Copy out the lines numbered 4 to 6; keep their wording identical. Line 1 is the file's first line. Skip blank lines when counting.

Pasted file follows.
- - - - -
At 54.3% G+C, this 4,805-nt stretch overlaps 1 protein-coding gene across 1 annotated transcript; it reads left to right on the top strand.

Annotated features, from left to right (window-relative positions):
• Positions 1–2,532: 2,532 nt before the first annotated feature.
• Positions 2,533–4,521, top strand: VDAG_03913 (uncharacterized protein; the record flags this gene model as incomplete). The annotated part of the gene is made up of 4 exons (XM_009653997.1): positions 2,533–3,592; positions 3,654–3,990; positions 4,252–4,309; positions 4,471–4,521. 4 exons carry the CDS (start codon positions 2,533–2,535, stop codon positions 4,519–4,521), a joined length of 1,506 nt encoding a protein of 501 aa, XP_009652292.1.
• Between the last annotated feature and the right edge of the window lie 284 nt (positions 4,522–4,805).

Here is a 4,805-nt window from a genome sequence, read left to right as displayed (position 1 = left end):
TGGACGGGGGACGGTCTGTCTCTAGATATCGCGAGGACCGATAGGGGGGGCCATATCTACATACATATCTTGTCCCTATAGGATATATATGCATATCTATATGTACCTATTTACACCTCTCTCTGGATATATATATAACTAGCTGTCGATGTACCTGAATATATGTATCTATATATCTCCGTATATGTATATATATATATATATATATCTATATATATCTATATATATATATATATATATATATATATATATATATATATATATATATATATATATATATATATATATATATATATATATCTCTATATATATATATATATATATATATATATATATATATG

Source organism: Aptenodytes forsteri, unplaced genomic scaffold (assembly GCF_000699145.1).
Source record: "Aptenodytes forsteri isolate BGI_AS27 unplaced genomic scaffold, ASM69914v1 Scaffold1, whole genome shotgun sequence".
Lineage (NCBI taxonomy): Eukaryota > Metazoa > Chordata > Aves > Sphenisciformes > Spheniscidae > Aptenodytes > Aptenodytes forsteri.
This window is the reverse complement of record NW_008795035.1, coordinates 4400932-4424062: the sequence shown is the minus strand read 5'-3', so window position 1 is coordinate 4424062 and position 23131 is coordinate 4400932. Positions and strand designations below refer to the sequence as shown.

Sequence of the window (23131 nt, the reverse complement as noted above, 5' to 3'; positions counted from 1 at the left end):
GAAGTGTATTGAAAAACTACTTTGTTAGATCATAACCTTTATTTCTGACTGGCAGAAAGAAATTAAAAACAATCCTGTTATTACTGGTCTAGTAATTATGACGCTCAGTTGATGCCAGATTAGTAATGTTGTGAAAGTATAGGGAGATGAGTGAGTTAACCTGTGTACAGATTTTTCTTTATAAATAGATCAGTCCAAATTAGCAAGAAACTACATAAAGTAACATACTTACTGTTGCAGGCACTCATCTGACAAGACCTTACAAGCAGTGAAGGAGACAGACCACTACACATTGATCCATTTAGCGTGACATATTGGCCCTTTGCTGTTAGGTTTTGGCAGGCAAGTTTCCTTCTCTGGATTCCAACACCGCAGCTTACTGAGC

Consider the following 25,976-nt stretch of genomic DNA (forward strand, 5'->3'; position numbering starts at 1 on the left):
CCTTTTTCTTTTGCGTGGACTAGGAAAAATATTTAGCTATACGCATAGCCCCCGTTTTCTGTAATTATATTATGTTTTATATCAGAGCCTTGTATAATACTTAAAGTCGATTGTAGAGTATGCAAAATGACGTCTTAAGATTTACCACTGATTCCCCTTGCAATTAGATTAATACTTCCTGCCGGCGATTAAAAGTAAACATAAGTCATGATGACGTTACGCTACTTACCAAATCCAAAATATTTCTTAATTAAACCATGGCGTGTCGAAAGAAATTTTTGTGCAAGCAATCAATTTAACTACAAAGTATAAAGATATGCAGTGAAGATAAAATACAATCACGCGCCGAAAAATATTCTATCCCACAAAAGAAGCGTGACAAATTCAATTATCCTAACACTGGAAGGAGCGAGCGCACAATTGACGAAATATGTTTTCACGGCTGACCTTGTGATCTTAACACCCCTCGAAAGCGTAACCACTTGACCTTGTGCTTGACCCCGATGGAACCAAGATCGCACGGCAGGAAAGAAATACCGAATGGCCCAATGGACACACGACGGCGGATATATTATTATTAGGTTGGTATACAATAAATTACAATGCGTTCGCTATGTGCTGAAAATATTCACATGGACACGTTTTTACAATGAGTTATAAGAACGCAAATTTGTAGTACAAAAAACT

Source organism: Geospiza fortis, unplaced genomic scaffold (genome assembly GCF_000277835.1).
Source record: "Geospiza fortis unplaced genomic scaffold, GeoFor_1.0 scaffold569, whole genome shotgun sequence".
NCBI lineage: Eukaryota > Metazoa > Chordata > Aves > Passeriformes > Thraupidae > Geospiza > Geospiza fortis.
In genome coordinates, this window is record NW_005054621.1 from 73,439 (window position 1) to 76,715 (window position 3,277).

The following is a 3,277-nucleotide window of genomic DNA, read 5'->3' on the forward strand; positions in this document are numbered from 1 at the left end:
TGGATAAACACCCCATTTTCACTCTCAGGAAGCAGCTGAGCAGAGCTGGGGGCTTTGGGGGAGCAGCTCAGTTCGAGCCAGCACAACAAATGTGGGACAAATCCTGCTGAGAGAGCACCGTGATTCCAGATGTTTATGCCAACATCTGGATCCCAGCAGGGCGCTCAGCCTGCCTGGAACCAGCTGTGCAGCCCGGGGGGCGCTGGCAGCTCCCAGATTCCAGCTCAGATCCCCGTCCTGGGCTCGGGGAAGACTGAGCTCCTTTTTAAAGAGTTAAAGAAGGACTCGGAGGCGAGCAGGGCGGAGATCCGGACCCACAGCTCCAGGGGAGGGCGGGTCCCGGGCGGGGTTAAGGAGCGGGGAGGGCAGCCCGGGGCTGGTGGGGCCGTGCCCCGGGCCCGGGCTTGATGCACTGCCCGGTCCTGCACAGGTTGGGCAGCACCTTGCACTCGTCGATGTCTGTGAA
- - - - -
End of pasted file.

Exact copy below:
• Positions 2,533–4,521, top strand: VDAG_03913 (uncharacterized protein; the record flags this gene model as incomplete). The annotated part of the gene is made up of 4 exons (XM_009653997.1): positions 2,533–3,592; positions 3,654–3,990; positions 4,252–4,309; positions 4,471–4,521. 4 exons carry the CDS (start codon positions 2,533–2,535, stop codon positions 4,519–4,521), a joined length of 1,506 nt encoding a protein of 501 aa, XP_009652292.1.
• Between the last annotated feature and the right edge of the window lie 284 nt (positions 4,522–4,805).

Here is a 4,805-nt window from a genome sequence, read left to right as displayed (position 1 = left end):